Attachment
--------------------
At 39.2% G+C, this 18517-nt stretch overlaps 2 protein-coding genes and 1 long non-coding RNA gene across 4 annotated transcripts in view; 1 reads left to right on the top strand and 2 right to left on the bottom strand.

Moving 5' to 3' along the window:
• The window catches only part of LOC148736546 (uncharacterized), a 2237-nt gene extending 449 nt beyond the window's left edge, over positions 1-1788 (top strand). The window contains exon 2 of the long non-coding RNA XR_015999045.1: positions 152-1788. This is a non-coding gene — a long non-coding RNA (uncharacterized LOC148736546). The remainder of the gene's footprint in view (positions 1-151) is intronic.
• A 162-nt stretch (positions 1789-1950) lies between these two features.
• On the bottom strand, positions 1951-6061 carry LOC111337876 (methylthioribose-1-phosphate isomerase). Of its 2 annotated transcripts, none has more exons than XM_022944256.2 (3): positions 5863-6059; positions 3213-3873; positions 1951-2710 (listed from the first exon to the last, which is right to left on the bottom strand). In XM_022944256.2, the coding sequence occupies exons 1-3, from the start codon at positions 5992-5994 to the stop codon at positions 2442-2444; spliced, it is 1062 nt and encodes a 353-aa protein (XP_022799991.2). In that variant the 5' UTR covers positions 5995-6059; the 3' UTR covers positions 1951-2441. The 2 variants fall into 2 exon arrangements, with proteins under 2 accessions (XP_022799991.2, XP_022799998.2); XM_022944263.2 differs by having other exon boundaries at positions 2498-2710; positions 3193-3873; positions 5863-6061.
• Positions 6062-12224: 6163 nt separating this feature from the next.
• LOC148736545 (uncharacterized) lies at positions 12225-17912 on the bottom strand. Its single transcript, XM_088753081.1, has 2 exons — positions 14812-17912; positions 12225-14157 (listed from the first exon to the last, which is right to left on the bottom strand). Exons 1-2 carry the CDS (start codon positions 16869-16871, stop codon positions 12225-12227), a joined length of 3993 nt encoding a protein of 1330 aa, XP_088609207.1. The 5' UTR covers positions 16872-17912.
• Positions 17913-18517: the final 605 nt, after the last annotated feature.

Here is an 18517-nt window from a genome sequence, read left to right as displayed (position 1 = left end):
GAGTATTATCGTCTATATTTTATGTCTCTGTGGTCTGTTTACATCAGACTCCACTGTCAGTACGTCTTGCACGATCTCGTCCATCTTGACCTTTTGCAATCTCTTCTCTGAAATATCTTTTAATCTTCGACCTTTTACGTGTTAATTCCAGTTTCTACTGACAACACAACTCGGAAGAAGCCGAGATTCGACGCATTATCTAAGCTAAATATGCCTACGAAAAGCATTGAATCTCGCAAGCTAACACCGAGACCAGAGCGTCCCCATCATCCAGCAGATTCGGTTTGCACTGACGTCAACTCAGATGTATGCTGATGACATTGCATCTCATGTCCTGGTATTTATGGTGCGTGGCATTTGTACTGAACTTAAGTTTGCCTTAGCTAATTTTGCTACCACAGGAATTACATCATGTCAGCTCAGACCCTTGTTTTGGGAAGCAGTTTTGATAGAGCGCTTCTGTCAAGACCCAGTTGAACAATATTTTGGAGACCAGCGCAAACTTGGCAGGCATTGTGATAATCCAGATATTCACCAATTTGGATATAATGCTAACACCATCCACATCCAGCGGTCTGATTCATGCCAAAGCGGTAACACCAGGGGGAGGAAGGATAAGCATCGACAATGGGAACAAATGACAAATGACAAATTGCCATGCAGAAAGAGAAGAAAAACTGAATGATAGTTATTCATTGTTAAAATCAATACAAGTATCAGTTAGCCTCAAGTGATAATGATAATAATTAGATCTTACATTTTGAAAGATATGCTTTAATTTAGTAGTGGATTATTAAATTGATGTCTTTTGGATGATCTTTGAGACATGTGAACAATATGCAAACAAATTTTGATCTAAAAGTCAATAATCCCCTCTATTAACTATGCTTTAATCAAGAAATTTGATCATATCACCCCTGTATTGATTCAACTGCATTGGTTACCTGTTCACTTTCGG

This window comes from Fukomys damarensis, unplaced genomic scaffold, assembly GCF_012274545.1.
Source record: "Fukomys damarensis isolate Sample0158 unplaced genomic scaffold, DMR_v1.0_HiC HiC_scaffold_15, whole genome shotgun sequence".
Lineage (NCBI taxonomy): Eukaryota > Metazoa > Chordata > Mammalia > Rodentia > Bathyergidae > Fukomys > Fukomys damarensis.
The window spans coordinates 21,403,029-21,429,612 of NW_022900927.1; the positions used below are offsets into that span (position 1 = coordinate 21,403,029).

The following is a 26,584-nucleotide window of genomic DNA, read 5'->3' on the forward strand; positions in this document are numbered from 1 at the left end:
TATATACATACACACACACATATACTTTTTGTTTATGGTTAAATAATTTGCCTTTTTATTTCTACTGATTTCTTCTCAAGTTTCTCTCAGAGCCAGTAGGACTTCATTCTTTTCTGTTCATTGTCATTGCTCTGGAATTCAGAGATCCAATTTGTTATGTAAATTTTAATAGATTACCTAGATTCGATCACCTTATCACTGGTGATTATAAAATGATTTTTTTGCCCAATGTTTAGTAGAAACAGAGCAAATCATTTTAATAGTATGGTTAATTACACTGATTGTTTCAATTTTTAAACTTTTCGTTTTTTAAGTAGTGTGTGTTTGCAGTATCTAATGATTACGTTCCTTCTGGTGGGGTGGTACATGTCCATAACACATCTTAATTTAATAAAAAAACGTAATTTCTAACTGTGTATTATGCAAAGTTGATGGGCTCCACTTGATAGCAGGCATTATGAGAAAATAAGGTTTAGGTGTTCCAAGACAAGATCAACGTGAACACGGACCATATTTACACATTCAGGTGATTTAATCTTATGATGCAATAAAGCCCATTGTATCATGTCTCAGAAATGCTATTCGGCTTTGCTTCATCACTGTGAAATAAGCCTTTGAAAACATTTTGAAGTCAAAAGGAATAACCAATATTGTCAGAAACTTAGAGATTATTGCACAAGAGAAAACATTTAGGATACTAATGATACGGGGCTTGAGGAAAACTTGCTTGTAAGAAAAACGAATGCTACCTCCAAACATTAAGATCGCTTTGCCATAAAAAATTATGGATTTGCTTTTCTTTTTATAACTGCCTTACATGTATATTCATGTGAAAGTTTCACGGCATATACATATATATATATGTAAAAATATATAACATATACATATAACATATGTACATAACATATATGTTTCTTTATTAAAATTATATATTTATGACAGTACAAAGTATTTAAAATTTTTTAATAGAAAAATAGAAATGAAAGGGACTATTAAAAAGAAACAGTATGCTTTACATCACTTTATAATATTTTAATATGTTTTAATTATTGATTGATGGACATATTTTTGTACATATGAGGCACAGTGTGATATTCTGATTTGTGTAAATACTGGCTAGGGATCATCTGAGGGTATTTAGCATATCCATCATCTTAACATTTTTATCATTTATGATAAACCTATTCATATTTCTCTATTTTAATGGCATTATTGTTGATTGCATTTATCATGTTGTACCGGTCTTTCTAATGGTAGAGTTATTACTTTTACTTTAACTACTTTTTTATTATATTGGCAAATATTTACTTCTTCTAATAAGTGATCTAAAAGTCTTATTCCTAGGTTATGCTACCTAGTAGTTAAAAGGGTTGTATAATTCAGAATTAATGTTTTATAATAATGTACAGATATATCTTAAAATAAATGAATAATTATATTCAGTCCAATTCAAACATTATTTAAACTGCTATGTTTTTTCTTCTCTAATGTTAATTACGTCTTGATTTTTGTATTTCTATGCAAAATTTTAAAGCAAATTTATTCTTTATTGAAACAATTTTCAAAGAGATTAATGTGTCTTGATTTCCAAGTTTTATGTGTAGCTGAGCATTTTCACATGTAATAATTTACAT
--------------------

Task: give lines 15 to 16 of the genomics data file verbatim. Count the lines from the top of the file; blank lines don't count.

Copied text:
The following is a 26,584-nucleotide window of genomic DNA, read 5'->3' on the forward strand; positions in this document are numbered from 1 at the left end:
TATATACATACACACACACATATACTTTTTGTTTATGGTTAAATAATTTGCCTTTTTATTTCTACTGATTTCTTCTCAAGTTTCTCTCAGAGCCAGTAGGACTTCATTCTTTTCTGTTCATTGTCATTGCTCTGGAATTCAGAGATCCAATTTGTTATGTAAATTTTAATAGATTACCTAGATTCGATCACCTTATCACTGGTGATTATAAAATGATTTTTTTGCCCAATGTTTAGTAGAAACAGAGCAAATCATTTTAATAGTATGGTTAATTACACTGATTGTTTCAATTTTTAAACTTTTCGTTTTTTAAGTAGTGTGTGTTTGCAGTATCTAATGATTACGTTCCTTCTGGTGGGGTGGTACATGTCCATAACACATCTTAATTTAATAAAAAAACGTAATTTCTAACTGTGTATTATGCAAAGTTGATGGGCTCCACTTGATAGCAGGCATTATGAGAAAATAAGGTTTAGGTGTTCCAAGACAAGATCAACGTGAACACGGACCATATTTACACATTCAGGTGATTTAATCTTATGATGCAATAAAGCCCATTGTATCATGTCTCAGAAATGCTATTCGGCTTTGCTTCATCACTGTGAAATAAGCCTTTGAAAACATTTTGAAGTCAAAAGGAATAACCAATATTGTCAGAAACTTAGAGATTATTGCACAAGAGAAAACATTTAGGATACTAATGATACGGGGCTTGAGGAAAACTTGCTTGTAAGAAAAACGAATGCTACCTCCAAACATTAAGATCGCTTTGCCATAAAAAATTATGGATTTGCTTTTCTTTTTATAACTGCCTTACATGTATATTCATGTGAAAGTTTCACGGCATATACATATATATATATGTAAAAATATATAACATATACATATAACATATGTACATAACATATATGTTTCTTTATTAAAATTATATATTTATGACAGTACAAAGTATTTAAAATTTTTTAATAGAAAAATAGAAATGAAAGGGACTATTAAAAAGAAACAGTATGCTTTACATCACTTTATAATATTTTAATATGTTTTAATTATTGATTGATGGACATATTTTTGTACATATGAGGCACAGTGTGATATTCTGATTTGTGTAAATACTGGCTAGGGATCATCTGAGGGTATTTAGCATATCCATCATCTTAACATTTTTATCATTTATGATAAACCTATTCATATTTCTCTATTTTAATGGCATTATTGTTGATTGCATTTATCATGTTGTACCGGTCTTTCTAATGGTAGAGTTATTACTTTTACTTTAACTACTTTTTTATTATATTGGCAAATATTTACTTCTTCTAATAAGTGATCTAAAAGTCTTATTCCTAGGTTATGCTACCTAGTAGTTAAAAGGGTTGTATAATTCAGAATTAATGTTTTATAATAATGTACAGATATATCTTAAAATAAATGAATAATTATATTCAGTCCAATTCAAACATTATTTAAACTGCTATGTTTTTTCTTCTCTAATGTTAATTACGTCTTGATTTTTGTATTTCTATGCAAAATTTTAAAGCAAATTTATTCTTTATTGAAACAATTTTCAAAGAGATTAATGTGTCTTGATTTCCAAGTTTTATGTGTAGCTGAGCATTTTCACATGTAATAATTTACAT